Cooper’s Proposal to End Blocked Railroad Crossings Introduced in House

Jun 4, 2021
Press Release

NASHVILLE – Today Rep. Jim Cooper (TN-05) announced his legislative strategy for solving the problem of trains parking on railroad crossings on busy commuter roads. He and his office have received countless complaints from Nashvillians who report that local trains are parking for much longer periods of time than ever before on busy roads, preventing car and truck traffic from getting to and from work, dealing with emergencies, or shopping for groceries. In the past, blocked rail crossings had been an occasional inconvenience but now, under new policies of railroad companies, railroads have decided that their needs outweigh any other public interest.

The first step was the introduction of the Don’t BLock Our Communities (D-BLOC) Act, which Cooper introduced with Rep. Grace Napolitano (CA-32). The D-BLOC Act establishes a 10-minute limit for blocking a crossing by a stopped freight train, creates a national blocked crossing database, and requires railroad companies to establish a public point of contact for all blocked crossing matters. The bill also gives the U.S. Secretary of Transportation the power to fine railroads not in compliance.

The second step was getting Cooper's bill attached to the giant, must-pass “INVEST in America Act,” led by Transportation Committee Chair Peter DeFazio (OR-04) and Subcommittee Chair Donald Payne (NJ-10). 

"By attaching our bill to protect driver's rights vs. railroads to this must-pass bill, we improve our chances of beating the railroads whose lobbyists have railroaded Congress for almost 150 years," Rep. Jim Cooper said.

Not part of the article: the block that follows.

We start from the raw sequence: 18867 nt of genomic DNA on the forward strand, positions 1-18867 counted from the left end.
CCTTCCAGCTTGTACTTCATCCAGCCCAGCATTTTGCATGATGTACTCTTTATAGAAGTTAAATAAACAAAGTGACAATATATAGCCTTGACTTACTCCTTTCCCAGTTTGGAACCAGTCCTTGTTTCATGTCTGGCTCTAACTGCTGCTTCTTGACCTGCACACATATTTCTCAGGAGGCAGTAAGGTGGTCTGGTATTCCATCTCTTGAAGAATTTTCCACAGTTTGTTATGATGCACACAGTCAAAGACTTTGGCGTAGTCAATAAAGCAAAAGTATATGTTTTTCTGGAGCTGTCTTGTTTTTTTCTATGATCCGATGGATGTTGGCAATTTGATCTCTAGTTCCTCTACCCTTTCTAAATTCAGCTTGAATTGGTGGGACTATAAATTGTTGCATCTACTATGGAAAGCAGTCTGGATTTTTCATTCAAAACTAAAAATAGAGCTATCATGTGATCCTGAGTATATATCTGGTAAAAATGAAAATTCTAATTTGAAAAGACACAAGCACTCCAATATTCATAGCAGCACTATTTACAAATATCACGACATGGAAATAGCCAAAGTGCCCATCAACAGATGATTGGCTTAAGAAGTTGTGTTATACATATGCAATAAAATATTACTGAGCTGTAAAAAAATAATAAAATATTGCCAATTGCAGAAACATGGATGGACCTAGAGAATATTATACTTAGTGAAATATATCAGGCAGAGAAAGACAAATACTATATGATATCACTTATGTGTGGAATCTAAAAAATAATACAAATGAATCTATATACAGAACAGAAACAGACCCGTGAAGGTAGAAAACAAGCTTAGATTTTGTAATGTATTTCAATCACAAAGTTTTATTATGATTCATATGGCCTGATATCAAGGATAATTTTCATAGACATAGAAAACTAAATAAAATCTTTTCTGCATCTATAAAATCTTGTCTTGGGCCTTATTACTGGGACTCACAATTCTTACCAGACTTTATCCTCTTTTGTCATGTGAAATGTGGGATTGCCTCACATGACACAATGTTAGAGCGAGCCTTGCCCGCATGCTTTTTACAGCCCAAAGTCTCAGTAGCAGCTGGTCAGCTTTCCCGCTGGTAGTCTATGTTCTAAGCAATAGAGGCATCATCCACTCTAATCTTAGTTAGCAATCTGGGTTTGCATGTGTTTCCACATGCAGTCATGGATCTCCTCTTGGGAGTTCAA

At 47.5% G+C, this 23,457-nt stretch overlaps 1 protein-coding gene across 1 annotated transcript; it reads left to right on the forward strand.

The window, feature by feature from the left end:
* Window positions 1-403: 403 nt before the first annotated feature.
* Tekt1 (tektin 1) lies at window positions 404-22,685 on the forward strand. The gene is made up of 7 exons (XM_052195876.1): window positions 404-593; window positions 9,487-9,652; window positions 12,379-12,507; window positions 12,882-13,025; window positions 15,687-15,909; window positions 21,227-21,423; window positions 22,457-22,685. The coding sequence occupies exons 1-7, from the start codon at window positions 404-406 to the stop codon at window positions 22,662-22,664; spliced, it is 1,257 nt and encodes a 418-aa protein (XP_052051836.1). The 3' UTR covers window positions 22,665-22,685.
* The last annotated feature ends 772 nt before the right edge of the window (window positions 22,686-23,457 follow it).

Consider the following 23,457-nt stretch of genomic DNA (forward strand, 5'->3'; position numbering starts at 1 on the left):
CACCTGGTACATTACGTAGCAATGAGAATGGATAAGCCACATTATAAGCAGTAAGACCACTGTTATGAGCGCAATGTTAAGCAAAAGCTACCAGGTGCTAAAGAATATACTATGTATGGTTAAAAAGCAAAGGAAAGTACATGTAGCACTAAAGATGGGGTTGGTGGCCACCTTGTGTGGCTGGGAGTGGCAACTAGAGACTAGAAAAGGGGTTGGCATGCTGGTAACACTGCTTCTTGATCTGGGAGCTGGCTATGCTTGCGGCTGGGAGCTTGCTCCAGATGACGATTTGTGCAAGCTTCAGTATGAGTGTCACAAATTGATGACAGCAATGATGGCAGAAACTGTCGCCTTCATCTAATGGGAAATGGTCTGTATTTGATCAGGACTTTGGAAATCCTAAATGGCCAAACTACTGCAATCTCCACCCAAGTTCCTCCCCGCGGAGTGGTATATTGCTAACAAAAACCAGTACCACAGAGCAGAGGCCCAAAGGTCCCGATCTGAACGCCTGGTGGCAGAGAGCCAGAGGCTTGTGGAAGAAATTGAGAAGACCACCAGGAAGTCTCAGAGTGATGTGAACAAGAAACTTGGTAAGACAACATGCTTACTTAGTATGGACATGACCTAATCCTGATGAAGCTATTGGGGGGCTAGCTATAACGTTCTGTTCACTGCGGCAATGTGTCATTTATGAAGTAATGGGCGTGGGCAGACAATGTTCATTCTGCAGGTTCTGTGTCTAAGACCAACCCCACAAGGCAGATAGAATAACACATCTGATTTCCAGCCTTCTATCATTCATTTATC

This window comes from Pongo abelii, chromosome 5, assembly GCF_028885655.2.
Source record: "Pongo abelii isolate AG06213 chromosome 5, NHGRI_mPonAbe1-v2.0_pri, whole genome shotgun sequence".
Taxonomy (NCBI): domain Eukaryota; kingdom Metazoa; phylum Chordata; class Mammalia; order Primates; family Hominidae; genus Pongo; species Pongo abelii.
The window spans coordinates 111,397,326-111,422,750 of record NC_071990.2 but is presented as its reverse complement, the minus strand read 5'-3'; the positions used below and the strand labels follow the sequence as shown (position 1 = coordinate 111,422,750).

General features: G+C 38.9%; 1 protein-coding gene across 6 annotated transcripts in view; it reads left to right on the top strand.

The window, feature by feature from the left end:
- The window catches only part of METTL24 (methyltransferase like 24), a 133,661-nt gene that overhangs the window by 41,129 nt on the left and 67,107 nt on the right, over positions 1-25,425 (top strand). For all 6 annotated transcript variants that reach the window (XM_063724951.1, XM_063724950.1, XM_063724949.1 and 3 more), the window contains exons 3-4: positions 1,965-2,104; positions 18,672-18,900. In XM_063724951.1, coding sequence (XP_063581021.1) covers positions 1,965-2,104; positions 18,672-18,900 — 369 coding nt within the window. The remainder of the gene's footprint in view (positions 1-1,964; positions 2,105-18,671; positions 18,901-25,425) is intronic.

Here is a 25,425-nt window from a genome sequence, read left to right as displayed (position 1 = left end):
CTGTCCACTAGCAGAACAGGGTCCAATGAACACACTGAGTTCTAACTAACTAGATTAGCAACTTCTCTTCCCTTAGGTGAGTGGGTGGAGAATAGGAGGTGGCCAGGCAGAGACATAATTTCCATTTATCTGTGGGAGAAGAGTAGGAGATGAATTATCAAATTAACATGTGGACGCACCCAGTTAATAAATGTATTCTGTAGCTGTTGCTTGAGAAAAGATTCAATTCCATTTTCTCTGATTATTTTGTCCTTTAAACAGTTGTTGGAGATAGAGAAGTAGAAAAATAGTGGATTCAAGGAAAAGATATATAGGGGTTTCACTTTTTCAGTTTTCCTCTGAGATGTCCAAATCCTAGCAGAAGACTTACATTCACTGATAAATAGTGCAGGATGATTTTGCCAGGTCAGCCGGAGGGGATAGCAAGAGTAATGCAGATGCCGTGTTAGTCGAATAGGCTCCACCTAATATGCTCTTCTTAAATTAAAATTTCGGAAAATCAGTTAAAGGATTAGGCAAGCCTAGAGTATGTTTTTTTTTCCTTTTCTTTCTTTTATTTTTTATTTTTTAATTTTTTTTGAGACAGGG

Last Congress, Cooper requested and obtained a study on freight-train length from the Government Accountability Office that criticized the freight-rail industry’s lack of transparency on crossing issues. The Subcommittee on Railroads, Pipelines, and Hazardous Materials also held a hearing on the damage that blocked crossings have on communities. Cooper highlighted Nashville's rail problems in that hearing.

“Middle Tennesseans know all about the inconveniences and safety concerns of rail crossings that are blocked for unreasonably long times, sometimes even hours. It’s frustrating and dangerous,” Rep. Jim Cooper said. “Freight railroads have had ample time to respect drivers; now it’s up to Congress to step in and fix the problem.”

“I want to thank Peter DeFazio and Donald Payne for including my proposal in this new bill, as well as former Chairman Dan Lipinski for working with me on this solution,” Cooper continued. “Nashville and Middle Tennessee should not suffer because railroads think they own the world. Trains, cars and trucks need to respect each other.”